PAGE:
Introduction of Sociology

Topics: Culture, Sociology, Anthropology Pages: 12 (4535 words) Published: August 2, 2013
Introduction to Sociology/Culture
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These two avatars illustrate the basic concept of culture. One is simply a reflection of his biology; he is human. The other is a reflection of his biology and his culture; he is human and belongs to a cultural group. Contents  [hide]  * 1 Introduction * 1.1 'High' Culture * 1.2 The Changing Concept of Culture * 1.2.1 The Origins of Culture * 1.3 Level of Abstraction * 1.4 The Artificiality of Cultural Categorization * 2 Subcultures & Countercultures * 3 Ethnocentrism & Cultural Relativism * 4 Theories of Culture * 4.1 The Function of Culture * 5 Cultural Change * 6 Cultural Sociology: Researching Culture * 7 References * 8 External links| Introduction[edit]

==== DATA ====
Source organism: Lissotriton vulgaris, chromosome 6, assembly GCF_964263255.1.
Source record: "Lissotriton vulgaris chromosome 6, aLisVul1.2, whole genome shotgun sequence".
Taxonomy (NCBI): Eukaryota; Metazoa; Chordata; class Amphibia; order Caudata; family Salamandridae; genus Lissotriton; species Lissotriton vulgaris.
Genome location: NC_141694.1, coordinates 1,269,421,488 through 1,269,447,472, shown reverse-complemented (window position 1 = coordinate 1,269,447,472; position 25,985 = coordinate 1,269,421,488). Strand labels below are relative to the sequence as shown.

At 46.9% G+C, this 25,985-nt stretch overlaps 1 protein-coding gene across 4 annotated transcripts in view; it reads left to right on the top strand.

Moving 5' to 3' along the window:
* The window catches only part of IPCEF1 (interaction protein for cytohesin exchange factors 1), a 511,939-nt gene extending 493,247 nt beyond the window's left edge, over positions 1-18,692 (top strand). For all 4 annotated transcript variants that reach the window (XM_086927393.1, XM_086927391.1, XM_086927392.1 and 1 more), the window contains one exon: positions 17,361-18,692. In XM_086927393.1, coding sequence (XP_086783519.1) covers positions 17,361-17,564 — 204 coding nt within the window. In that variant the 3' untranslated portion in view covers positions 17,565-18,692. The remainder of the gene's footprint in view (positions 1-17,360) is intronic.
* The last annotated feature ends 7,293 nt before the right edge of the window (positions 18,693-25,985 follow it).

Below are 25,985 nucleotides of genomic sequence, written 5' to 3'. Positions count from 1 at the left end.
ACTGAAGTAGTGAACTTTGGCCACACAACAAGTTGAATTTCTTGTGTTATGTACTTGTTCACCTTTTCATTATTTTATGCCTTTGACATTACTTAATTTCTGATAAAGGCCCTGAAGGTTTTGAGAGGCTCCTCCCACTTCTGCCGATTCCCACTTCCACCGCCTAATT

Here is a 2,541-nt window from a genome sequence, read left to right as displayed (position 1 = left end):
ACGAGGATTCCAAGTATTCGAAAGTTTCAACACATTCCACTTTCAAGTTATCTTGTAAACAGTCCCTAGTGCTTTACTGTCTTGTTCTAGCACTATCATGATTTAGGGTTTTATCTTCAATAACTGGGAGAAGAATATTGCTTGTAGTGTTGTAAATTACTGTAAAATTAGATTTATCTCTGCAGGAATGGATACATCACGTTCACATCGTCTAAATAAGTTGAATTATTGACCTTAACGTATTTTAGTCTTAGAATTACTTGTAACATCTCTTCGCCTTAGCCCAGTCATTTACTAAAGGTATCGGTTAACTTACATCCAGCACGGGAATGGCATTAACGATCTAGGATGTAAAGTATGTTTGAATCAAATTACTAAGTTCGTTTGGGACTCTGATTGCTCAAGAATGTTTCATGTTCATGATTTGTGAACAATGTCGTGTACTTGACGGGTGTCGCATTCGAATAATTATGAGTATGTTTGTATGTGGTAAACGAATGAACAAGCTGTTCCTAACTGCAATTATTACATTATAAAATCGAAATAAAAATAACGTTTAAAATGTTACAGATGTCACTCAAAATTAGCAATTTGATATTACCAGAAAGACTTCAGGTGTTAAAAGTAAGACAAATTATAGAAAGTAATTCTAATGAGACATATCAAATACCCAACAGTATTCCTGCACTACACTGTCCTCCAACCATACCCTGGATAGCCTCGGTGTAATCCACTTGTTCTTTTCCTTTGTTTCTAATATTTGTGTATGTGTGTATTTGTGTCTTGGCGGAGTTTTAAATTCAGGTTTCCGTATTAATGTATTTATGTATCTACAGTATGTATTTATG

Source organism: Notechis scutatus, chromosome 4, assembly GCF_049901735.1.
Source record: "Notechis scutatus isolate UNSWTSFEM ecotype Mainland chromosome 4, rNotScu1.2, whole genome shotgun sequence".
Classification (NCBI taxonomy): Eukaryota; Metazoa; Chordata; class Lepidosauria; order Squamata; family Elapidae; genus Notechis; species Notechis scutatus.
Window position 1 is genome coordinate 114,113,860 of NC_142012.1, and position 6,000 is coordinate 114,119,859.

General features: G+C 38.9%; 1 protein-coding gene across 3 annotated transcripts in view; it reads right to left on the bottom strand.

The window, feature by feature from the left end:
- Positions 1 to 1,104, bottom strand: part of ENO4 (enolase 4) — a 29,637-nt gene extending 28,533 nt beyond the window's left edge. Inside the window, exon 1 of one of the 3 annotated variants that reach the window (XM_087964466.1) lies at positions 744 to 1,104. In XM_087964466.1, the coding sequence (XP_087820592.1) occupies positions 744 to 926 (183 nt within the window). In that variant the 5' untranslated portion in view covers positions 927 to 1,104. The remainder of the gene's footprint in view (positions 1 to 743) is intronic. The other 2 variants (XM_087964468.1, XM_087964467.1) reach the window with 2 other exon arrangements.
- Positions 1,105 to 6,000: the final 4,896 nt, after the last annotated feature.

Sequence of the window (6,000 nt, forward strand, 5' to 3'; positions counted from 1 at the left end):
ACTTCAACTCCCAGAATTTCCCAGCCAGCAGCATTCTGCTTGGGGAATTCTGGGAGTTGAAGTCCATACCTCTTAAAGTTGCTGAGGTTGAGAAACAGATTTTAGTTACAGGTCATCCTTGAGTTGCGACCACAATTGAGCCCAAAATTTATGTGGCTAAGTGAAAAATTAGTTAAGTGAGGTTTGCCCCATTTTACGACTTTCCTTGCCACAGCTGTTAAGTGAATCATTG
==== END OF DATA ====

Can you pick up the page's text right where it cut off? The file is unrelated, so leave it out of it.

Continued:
The simplest way to think about culture is to think about the distinction between nature (our biology andgenetics) and nurture (our environment and surroundings that also shape our identities). Because of our biology and genetics, we have a particular form and we have certain abilities. But our biological nature does not exclusively determine who we are. For that, we need culture. Culture is the non-biological or social aspects of human life, basically anything that is learned by humans is part of culture. The two avatars to the right help illustrate this idea. The avatar wearing nothing but shorts comes close to representing nothing but nature. The form of the avatar reveals several things about this person, but they are not necessarily tied to a specific culture. For instance, the fact that he has lighter colored skin suggests he has Caucasian ancestry, but that is biological, not social. Otherwise, there is very little about this avatar that reflects culture (the exceptions are his shorts and hair stylings, which do, in fact, reflect culture). The avatar wearing the colorful vest and pants stands in stark contrast to the other avatar. This second avatar is reflective of a particular culture. The colors of the vest - red, white, and blue - in the specific pattern they are in (stars and stripes) suggests this avatar is in some way associated with the United States of America. The cut of the avatar's top and pants suggest a particular time period - the late 1960s or early 1970s. The backdrop, with the words Rock the Vote scrawled across it, also suggest something about the avatar - perhaps that he is a musician participating in the Rock the Vote movement. Additionally, the avatar's hairstyle, dreadlocks, also suggest something about this second avatar as dreadlocks are prominent only in certain sub-cultures. In short, the first avatar is mostly a-cultural or lacking in culture while the second avatar is heavily enmeshed in culture. Generally speaking, the following elements of social life are considered to be representative of human culture: "stories, beliefs, media, ideas, works of art, religious practices, fashions, rituals, specialized knowledge, and common sense" (p. xvi).[1] Yet, examples of culture do not, in themselves, present a clear understanding of the concept of culture; culture is more than the object or behavior. Culture also includes, …norms, values, beliefs, or expressive symbols. Roughly, norms are the way people behave in a given society, values are what they hold dear, beliefs are how they think the universe operates, and expressive symbols are representations, often representations of social norms, values, and beliefs themselves. (p. 3)[1] To summarize, culture encompasses objects and symbols, the meaning given to those objects and symbols, and the norms, values, and beliefs that pervade social life. "The definition is understood to include two elements - that which differentiates one group or society from others and the concept of acquired or learned behavior". (p. 43)[2] Keep in mind that, in any given society, culture is not necessarily rigid and totally uniform. As is the case with most...

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